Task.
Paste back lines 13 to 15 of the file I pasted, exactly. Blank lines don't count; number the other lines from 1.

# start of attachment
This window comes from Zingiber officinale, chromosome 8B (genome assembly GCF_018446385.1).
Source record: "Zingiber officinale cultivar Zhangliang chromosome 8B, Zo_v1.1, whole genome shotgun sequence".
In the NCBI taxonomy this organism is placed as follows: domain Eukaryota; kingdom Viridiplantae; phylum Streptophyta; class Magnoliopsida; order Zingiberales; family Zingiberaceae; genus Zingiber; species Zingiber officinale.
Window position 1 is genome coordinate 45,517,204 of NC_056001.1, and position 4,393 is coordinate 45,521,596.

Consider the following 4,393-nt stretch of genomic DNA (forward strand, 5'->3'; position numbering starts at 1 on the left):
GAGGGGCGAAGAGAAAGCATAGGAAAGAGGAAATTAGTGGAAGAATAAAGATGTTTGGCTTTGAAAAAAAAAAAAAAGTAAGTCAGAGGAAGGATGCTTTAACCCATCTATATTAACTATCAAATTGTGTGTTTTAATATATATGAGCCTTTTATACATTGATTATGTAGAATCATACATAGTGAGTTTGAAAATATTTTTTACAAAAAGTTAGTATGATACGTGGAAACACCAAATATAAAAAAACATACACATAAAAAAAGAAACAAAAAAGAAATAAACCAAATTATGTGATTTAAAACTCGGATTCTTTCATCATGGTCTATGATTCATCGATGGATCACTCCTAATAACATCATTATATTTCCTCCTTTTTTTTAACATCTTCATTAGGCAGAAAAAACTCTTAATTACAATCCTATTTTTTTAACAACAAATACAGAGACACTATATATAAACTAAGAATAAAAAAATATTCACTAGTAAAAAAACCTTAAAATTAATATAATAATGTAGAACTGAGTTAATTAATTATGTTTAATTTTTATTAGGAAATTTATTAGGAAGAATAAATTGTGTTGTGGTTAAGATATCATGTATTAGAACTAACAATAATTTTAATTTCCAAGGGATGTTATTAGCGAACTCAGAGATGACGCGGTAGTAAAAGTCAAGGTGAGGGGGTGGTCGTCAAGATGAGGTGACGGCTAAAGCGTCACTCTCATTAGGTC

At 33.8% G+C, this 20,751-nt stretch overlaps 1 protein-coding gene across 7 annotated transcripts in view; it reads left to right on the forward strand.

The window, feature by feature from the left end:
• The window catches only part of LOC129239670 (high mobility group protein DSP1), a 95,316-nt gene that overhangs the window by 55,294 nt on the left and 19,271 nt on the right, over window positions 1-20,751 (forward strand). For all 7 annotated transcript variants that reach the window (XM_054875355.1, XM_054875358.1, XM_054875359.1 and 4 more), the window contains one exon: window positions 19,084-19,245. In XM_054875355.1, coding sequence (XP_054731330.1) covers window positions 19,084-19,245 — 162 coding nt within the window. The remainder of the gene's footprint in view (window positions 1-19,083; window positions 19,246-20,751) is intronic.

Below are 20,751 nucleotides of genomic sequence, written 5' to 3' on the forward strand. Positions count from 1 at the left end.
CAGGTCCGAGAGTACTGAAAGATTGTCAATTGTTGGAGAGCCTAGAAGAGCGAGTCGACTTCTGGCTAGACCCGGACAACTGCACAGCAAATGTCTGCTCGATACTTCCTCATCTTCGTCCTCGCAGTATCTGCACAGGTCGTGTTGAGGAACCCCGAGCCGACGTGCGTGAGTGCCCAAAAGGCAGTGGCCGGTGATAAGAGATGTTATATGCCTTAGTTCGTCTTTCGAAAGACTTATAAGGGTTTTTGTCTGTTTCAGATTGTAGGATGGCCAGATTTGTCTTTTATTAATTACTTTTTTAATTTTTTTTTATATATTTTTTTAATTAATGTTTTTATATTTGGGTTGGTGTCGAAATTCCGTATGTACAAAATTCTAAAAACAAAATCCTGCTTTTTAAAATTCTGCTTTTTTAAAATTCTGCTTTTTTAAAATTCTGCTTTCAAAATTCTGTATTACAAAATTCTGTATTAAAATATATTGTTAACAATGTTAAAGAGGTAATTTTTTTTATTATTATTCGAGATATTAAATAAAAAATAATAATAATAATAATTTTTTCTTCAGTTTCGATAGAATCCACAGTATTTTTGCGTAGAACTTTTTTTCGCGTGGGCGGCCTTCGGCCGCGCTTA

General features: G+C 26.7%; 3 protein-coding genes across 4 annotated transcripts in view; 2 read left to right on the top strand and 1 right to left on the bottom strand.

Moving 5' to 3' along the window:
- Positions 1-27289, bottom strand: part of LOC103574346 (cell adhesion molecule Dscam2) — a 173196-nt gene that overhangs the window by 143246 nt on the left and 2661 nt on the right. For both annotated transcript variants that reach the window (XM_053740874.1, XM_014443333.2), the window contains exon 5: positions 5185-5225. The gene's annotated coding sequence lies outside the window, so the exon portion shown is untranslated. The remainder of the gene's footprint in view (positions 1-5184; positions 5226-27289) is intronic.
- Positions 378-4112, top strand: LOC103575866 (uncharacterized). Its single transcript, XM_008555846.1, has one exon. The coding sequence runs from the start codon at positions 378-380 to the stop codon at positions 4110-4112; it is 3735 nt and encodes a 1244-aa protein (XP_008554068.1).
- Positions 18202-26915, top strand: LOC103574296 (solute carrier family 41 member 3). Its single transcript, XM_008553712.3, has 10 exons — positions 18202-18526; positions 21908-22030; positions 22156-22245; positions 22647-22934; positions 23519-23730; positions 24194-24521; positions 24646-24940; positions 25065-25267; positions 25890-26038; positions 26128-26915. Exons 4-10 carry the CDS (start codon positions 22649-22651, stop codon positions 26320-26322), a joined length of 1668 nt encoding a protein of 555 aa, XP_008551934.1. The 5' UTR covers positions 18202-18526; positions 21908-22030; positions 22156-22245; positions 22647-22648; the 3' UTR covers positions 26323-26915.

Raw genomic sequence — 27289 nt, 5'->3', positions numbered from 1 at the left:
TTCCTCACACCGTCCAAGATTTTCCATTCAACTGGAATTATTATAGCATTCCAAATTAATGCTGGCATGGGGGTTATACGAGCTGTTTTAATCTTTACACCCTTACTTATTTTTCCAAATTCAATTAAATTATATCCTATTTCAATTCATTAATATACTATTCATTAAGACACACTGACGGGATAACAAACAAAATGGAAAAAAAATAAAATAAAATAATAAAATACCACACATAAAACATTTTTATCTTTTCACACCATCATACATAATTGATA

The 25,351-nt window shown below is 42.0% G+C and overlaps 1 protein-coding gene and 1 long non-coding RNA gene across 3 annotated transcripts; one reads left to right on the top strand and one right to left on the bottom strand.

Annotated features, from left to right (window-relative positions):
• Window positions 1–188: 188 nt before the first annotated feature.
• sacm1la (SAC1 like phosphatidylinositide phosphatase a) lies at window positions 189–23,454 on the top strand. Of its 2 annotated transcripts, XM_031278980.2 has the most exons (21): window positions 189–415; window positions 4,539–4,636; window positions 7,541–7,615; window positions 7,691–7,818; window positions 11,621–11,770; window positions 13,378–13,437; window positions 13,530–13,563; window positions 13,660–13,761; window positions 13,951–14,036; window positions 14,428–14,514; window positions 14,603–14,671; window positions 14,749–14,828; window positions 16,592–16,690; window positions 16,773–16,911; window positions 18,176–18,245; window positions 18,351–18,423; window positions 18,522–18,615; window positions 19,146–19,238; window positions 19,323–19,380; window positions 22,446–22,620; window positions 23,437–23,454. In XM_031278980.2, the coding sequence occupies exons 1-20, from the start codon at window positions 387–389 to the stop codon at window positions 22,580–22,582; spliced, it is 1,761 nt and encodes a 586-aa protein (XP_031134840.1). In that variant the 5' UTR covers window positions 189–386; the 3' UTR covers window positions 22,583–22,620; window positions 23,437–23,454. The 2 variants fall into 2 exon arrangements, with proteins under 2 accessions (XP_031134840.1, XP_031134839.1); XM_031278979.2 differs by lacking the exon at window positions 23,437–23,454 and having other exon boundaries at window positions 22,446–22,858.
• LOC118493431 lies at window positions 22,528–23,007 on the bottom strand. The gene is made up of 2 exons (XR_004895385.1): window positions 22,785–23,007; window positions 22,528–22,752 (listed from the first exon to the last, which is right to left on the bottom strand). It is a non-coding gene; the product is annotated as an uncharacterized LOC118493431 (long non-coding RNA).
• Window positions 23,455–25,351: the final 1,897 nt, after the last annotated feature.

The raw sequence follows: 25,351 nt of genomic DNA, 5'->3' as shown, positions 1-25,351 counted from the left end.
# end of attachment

Moving 5' to 3' along the window:
- Positions 1-27289, bottom strand: part of LOC103574346 (cell adhesion molecule Dscam2) — a 173196-nt gene that overhangs the window by 143246 nt on the left and 2661 nt on the right. For both annotated transcript variants that reach the window (XM_053740874.1, XM_014443333.2), the window contains exon 5: positions 5185-5225. The gene's annotated coding sequence lies outside the window, so the exon portion shown is untranslated. The remainder of the gene's footprint in view (positions 1-5184; positions 5226-27289) is intronic.
- Positions 378-4112, top strand: LOC103575866 (uncharacterized). Its single transcript, XM_008555846.1, has one exon. The coding sequence runs from the start codon at positions 378-380 to the stop codon at positions 4110-4112; it is 3735 nt and encodes a 1244-aa protein (XP_008554068.1).